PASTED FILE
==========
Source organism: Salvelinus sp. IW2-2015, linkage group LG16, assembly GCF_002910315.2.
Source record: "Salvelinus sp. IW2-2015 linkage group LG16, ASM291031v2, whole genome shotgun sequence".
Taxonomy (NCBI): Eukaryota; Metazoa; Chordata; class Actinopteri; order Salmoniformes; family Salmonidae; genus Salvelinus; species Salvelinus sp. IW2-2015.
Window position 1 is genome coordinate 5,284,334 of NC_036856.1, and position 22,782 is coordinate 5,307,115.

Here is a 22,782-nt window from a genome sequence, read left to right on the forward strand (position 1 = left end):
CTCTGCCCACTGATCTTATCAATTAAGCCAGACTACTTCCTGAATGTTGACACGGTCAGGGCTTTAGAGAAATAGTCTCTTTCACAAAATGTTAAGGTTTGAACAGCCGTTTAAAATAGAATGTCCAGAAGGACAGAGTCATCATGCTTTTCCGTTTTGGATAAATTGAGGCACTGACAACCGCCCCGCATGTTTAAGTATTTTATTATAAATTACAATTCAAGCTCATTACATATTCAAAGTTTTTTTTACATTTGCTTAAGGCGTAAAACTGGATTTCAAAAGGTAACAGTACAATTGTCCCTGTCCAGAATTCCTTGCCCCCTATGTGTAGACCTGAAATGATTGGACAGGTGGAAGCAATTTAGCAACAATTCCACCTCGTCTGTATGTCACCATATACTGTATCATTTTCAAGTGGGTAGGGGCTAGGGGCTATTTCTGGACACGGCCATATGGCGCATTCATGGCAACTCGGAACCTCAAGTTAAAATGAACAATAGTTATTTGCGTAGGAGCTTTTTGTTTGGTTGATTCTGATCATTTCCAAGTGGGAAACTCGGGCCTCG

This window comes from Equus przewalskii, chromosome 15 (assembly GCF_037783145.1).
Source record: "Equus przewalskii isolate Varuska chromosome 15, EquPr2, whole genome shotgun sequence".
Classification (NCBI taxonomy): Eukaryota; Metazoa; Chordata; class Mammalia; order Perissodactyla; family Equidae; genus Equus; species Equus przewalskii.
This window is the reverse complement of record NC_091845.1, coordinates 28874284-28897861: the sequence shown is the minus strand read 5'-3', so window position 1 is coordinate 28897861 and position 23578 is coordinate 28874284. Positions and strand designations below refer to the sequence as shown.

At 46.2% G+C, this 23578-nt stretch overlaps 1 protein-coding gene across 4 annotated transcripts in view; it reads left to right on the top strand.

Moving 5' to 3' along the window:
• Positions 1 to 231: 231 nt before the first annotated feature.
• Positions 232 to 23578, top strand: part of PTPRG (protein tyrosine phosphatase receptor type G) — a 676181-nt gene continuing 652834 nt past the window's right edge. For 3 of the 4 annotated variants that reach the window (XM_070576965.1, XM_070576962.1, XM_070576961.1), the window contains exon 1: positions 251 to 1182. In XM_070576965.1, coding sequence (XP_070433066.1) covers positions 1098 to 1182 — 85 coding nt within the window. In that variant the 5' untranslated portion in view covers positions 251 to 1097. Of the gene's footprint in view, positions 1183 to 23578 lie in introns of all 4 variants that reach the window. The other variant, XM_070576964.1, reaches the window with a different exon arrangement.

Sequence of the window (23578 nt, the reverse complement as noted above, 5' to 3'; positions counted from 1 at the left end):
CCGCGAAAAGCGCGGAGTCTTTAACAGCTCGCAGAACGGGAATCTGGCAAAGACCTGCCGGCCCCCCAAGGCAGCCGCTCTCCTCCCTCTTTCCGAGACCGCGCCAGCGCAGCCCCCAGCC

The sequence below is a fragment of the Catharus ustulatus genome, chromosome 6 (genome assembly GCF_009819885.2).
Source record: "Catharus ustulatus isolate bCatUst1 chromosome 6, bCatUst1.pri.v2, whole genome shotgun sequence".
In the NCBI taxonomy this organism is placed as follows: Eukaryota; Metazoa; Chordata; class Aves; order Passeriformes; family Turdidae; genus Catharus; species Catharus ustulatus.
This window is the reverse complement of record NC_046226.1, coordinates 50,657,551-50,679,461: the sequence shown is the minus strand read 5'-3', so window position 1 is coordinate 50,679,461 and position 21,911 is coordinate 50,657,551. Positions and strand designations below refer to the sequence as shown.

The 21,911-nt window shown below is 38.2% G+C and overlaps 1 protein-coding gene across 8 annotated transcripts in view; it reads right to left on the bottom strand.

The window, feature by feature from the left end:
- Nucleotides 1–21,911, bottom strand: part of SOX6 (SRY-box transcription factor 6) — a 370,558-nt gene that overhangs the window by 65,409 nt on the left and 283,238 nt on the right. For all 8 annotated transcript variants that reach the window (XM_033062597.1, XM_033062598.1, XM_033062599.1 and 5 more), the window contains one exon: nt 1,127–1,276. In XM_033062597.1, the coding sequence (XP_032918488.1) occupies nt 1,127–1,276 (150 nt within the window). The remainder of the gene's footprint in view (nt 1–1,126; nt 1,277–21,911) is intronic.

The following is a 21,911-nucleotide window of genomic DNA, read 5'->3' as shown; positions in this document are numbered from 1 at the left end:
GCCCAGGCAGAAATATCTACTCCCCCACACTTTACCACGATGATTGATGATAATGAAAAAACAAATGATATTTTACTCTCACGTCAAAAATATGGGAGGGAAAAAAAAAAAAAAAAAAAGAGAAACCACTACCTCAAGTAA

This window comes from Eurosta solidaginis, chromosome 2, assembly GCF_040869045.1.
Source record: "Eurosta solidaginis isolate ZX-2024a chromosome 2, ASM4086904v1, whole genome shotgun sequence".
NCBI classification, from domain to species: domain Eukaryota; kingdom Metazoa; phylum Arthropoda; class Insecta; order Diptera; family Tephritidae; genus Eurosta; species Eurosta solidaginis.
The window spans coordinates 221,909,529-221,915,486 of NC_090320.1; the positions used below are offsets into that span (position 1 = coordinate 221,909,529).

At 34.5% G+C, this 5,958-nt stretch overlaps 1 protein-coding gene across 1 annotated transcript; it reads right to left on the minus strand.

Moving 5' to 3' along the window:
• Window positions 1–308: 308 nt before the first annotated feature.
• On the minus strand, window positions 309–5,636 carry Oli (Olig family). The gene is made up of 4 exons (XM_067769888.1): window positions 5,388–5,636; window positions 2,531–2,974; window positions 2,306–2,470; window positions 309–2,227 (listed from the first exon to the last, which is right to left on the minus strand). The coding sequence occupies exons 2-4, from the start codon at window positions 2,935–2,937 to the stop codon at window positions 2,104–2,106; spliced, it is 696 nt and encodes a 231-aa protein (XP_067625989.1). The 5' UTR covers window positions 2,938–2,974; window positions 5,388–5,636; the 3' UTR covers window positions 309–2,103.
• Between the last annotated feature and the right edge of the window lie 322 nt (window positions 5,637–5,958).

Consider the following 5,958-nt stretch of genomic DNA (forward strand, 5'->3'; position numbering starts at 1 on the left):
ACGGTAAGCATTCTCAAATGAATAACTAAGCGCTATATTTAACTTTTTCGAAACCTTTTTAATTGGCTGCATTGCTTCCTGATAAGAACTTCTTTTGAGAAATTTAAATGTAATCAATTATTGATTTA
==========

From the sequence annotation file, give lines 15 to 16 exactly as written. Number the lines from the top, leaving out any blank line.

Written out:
Sequence of the window (23578 nt, the reverse complement as noted above, 5' to 3'; positions counted from 1 at the left end):
CCGCGAAAAGCGCGGAGTCTTTAACAGCTCGCAGAACGGGAATCTGGCAAAGACCTGCCGGCCCCCCAAGGCAGCCGCTCTCCTCCCTCTTTCCGAGACCGCGCCAGCGCAGCCCCCAGCC